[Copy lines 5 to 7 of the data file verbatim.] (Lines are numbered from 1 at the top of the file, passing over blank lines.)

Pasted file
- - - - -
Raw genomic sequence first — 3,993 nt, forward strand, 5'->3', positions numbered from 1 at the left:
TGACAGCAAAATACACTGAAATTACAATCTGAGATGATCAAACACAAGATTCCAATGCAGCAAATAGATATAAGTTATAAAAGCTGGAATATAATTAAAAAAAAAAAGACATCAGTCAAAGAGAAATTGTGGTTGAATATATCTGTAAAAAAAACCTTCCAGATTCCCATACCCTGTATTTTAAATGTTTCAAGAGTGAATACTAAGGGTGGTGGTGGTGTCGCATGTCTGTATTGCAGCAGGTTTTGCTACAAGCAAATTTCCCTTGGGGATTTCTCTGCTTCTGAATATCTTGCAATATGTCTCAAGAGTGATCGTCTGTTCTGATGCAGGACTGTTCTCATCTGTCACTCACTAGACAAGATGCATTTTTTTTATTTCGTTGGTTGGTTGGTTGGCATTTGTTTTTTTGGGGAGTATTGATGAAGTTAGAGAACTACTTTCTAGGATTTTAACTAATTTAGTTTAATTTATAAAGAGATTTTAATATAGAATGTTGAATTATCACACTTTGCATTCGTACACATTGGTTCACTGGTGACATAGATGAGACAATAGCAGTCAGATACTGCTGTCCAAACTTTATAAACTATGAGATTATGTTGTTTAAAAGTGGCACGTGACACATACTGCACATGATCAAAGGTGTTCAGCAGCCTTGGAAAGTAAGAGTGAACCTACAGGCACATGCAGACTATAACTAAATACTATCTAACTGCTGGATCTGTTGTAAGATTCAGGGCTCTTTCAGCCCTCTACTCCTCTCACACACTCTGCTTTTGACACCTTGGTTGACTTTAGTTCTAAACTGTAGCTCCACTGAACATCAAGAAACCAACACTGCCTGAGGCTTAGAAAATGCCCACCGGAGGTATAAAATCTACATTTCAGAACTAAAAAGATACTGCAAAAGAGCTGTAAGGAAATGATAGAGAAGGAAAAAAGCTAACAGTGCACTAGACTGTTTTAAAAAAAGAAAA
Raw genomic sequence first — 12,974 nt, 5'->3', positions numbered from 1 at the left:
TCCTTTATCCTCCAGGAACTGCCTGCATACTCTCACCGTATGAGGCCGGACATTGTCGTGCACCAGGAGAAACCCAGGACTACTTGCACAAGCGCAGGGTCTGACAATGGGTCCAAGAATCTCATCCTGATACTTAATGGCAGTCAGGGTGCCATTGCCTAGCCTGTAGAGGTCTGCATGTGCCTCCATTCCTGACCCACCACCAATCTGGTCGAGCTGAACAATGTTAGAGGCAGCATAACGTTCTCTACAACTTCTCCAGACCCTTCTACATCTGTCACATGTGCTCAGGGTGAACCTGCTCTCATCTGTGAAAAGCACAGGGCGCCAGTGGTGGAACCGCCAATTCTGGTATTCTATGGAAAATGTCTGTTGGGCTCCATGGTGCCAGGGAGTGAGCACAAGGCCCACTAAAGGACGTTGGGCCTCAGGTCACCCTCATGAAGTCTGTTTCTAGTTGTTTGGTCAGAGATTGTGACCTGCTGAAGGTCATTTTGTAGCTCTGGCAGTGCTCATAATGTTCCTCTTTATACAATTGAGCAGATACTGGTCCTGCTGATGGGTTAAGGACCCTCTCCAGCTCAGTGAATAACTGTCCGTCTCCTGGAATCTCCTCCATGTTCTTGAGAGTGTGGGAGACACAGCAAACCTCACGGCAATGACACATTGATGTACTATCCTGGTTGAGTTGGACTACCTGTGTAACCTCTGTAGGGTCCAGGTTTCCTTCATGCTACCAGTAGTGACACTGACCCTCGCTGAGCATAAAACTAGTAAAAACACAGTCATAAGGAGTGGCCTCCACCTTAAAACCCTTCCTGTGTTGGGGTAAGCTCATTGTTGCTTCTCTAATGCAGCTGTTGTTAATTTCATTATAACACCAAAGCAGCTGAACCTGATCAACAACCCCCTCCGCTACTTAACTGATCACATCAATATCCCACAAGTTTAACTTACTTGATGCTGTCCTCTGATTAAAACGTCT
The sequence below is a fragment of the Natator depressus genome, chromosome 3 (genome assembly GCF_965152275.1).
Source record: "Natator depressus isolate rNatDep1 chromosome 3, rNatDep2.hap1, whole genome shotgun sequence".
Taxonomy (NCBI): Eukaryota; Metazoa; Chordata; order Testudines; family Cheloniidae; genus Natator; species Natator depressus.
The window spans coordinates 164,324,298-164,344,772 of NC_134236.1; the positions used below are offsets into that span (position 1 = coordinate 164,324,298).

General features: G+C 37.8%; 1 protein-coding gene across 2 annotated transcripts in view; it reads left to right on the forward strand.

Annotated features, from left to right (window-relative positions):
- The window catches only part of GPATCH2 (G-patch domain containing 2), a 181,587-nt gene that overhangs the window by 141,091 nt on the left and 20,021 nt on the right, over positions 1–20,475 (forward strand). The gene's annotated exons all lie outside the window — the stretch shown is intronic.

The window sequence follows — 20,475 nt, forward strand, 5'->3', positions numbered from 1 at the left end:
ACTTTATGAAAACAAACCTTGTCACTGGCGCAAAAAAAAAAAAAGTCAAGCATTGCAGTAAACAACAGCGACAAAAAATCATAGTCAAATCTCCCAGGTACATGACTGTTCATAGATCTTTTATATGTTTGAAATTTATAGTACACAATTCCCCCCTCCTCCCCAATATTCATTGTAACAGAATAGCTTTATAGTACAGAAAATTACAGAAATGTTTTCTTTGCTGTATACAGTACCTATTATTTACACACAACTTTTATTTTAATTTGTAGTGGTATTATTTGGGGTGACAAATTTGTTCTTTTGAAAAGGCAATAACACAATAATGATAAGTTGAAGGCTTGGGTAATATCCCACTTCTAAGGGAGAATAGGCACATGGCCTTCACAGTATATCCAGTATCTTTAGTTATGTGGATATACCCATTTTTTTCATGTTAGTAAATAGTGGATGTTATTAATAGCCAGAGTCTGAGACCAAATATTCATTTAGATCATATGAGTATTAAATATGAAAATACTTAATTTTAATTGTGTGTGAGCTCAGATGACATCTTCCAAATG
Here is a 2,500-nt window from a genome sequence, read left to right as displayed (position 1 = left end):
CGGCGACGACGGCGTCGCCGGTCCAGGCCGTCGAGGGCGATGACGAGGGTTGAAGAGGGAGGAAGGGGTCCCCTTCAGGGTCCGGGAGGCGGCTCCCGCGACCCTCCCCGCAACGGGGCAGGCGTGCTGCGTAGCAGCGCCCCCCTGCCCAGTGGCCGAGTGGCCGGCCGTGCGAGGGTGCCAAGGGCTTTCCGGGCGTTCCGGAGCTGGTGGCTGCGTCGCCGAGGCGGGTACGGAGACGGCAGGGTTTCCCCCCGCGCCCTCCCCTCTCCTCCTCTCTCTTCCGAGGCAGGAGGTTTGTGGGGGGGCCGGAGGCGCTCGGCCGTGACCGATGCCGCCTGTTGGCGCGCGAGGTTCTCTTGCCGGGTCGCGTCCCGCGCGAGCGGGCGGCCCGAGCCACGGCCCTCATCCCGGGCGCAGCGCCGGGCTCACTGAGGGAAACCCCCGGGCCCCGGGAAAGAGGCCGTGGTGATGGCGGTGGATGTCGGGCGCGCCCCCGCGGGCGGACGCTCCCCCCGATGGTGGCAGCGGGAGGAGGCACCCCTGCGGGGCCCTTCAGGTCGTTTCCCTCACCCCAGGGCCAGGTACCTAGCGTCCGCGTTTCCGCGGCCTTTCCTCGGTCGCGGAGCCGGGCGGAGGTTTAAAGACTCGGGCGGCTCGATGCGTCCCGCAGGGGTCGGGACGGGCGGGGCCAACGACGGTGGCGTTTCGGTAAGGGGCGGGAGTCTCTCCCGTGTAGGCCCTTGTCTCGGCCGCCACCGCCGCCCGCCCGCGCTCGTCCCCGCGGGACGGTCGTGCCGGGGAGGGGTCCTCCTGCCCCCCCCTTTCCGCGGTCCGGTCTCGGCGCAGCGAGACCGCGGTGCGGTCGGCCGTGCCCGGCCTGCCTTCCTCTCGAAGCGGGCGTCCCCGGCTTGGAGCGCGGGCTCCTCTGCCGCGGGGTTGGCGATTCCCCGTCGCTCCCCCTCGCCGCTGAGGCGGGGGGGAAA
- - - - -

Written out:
The sequence below is a fragment of the Natator depressus genome, chromosome 3 (genome assembly GCF_965152275.1).
Source record: "Natator depressus isolate rNatDep1 chromosome 3, rNatDep2.hap1, whole genome shotgun sequence".
Taxonomy (NCBI): Eukaryota; Metazoa; Chordata; order Testudines; family Cheloniidae; genus Natator; species Natator depressus.